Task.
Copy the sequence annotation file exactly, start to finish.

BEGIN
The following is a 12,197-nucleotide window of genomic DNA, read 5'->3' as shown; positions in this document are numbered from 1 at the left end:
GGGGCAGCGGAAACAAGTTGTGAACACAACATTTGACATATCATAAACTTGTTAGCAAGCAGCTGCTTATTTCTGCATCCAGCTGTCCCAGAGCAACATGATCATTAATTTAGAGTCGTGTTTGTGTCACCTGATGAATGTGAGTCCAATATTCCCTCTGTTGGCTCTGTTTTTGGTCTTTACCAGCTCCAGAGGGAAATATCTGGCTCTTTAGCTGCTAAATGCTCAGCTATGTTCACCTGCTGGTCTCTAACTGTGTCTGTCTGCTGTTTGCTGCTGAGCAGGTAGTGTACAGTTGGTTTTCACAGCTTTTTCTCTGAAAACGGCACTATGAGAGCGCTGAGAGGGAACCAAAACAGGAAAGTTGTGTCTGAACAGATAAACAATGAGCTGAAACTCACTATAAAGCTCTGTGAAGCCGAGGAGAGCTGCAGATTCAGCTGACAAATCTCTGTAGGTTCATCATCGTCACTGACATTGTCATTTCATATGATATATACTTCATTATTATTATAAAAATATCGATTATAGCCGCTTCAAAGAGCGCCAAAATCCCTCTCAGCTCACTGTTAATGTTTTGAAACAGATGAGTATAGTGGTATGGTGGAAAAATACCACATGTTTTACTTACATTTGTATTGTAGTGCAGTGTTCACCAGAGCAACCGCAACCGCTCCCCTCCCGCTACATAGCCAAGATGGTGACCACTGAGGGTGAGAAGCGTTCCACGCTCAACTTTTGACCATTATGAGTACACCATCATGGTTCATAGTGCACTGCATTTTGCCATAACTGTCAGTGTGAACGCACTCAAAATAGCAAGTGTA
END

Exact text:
The following is a 12,197-nucleotide window of genomic DNA, read 5'->3' as shown; positions in this document are numbered from 1 at the left end:
GGGGCAGCGGAAACAAGTTGTGAACACAACATTTGACATATCATAAACTTGTTAGCAAGCAGCTGCTTATTTCTGCATCCAGCTGTCCCAGAGCAACATGATCATTAATTTAGAGTCGTGTTTGTGTCACCTGATGAATGTGAGTCCAATATTCCCTCTGTTGGCTCTGTTTTTGGTCTTTACCAGCTCCAGAGGGAAATATCTGGCTCTTTAGCTGCTAAATGCTCAGCTATGTTCACCTGCTGGTCTCTAACTGTGTCTGTCTGCTGTTTGCTGCTGAGCAGGTAGTGTACAGTTGGTTTTCACAGCTTTTTCTCTGAAAACGGCACTATGAGAGCGCTGAGAGGGAACCAAAACAGGAAAGTTGTGTCTGAACAGATAAACAATGAGCTGAAACTCACTATAAAGCTCTGTGAAGCCGAGGAGAGCTGCAGATTCAGCTGACAAATCTCTGTAGGTTCATCATCGTCACTGACATTGTCATTTCATATGATATATACTTCATTATTATTATAAAAATATCGATTATAGCCGCTTCAAAGAGCGCCAAAATCCCTCTCAGCTCACTGTTAATGTTTTGAAACAGATGAGTATAGTGGTATGGTGGAAAAATACCACATGTTTTACTTACATTTGTATTGTAGTGCAGTGTTCACCAGAGCAACCGCAACCGCTCCCCTCCCGCTACATAGCCAAGATGGTGACCACTGAGGGTGAGAAGCGTTCCACGCTCAACTTTTGACCATTATGAGTACACCATCATGGTTCATAGTGCACTGCATTTTGCCATAACTGTCAGTGTGAACGCACTCAAAATAGCAAGTGTA